Twice as many assisted care outbreaks in November as April


DENVER (KDVR) — Colorado’s assisted care facilities are seeing twice as many outbreaks now as in the past, adding suspense for a state expecting a COVID-19 surge as early as next week.

Though only 8% of the state’s COVID-19 cases, Coloradans over 70 account for more than three-fourths of the state’s COVID-19 deaths.

Nationally, these facilities have proven some of the deadliest ground for COVID-19 infections, though knowledge of the virus and of treatment methods has drastically reduced the nationwide case fatality rate.

November was the heaviest month on record for assisted care facility outbreaks. The number of outbreaks from November alone is greater than the combined amount from the next three heaviest months: April, May and October.

Only three days into December, Colorado has already surpassed the number of assisted care facility outbreaks in June and August. At 51 cases to June’s 43, the first three days of December has also surpassed the amount of infections from assisted facility outbreaks in June.

These outbreaks took time to work their way into assisted care facilities.

Assisted care facilities were among the nation’s largest concern when the pandemic hit in March.

The Trump administration directed Centers for Medicaid and Medicare Services (CMS) to severely restrict entry to assisted care facilities on March 13.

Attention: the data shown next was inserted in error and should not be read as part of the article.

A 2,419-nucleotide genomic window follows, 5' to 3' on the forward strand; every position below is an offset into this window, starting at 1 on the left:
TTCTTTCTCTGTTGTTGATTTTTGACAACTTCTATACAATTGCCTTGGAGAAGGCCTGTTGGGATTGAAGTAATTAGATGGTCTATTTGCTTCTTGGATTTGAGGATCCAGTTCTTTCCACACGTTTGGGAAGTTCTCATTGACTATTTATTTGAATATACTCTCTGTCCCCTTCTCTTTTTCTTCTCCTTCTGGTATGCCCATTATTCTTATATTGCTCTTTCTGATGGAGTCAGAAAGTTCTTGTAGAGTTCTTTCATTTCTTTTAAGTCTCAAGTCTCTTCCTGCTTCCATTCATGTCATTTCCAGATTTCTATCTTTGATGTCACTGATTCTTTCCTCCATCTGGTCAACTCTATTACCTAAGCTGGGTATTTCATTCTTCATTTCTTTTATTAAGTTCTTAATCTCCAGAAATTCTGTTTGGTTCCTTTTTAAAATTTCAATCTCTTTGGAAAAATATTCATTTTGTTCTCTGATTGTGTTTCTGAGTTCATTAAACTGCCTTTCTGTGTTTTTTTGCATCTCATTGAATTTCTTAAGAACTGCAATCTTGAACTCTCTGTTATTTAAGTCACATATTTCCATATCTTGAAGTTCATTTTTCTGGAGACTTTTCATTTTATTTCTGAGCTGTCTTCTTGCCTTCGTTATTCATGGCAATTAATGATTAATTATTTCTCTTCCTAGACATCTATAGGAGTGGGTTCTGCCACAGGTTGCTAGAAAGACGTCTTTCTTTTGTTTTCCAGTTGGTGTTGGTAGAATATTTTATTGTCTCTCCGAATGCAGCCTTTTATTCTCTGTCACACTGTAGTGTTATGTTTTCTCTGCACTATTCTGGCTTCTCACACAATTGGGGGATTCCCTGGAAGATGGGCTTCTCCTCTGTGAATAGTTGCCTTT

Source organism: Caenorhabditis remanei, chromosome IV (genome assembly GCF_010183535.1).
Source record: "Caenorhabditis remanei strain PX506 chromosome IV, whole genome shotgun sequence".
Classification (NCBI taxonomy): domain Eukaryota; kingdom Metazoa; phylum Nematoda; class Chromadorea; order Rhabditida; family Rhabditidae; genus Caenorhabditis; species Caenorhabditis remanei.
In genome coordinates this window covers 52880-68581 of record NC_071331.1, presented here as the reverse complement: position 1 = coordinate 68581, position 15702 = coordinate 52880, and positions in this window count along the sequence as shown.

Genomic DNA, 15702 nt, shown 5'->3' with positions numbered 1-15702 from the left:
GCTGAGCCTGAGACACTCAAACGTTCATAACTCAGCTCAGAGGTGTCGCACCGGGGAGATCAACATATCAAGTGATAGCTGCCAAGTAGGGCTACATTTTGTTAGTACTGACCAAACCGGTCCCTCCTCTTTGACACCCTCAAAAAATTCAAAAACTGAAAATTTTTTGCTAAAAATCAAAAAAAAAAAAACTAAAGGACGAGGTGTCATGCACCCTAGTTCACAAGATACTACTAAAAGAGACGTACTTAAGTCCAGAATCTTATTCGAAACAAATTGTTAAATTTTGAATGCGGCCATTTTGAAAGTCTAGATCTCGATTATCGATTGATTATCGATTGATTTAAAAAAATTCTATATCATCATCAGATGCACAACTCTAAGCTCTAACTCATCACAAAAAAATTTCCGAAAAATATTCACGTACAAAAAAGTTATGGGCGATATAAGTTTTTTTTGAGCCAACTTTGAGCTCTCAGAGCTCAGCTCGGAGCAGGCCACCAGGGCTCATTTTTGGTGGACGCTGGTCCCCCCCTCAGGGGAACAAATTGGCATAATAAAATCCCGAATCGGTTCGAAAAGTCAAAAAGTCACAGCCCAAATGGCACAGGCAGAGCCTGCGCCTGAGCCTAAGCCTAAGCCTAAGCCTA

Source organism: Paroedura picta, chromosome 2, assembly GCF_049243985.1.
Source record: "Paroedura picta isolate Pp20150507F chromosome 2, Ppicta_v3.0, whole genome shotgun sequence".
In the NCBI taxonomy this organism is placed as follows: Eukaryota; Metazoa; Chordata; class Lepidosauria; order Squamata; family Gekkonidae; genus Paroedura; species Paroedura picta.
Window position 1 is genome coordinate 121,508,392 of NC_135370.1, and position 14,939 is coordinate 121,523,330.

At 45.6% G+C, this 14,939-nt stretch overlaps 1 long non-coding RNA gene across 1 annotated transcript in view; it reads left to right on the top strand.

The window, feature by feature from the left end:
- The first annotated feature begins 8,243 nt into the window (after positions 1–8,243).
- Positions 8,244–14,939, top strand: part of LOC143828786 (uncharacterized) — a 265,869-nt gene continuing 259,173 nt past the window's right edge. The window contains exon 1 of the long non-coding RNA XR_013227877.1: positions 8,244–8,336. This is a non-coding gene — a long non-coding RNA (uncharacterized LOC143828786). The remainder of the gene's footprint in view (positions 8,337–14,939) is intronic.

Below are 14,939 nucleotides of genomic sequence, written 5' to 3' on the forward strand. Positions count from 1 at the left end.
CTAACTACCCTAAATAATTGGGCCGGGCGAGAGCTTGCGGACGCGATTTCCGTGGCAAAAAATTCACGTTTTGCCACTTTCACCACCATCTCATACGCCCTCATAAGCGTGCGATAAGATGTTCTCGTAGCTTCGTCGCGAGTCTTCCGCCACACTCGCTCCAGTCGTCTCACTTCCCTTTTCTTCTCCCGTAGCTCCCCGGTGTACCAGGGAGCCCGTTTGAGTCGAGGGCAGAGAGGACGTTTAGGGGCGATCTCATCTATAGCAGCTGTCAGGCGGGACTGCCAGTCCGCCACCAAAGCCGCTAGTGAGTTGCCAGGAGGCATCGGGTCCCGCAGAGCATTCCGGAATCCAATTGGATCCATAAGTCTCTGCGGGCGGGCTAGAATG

“As we learn more about the coronavirus from experts on the ground, we’ve learned that seniors with multiple conditions are at highest risk for infection and complications, so CMS is using every tool at our disposal to keep nursing homes free from infection,” said CMS Administrator Seema Verma at the time.

Colorado’s assisted care cases have surged far beyond what they were in the early pandemic months.

COVID-19 cases began to skyrocket statewide in October. The daily counts of assisted care outbreaks did not swell to record-breaking numbers until late October, roughly 3-4 weeks after the statewide spike.

This same situation may occur with the state’s potential post-Thanksgiving spike.

During a Colorado Department of Public Health and Environment press conference today, state epidemiologist Dr. Rachel Herlihy said the earliest signs of a holiday spike would begin Monday.

“After holidays we have seen a bump in numbers,” she said. “We’ll start to see earliest case around Dec. 7 from the Thanksgiving holiday. We’re hoping to not see a significant increase, but it is possible and we are watching carefully.”

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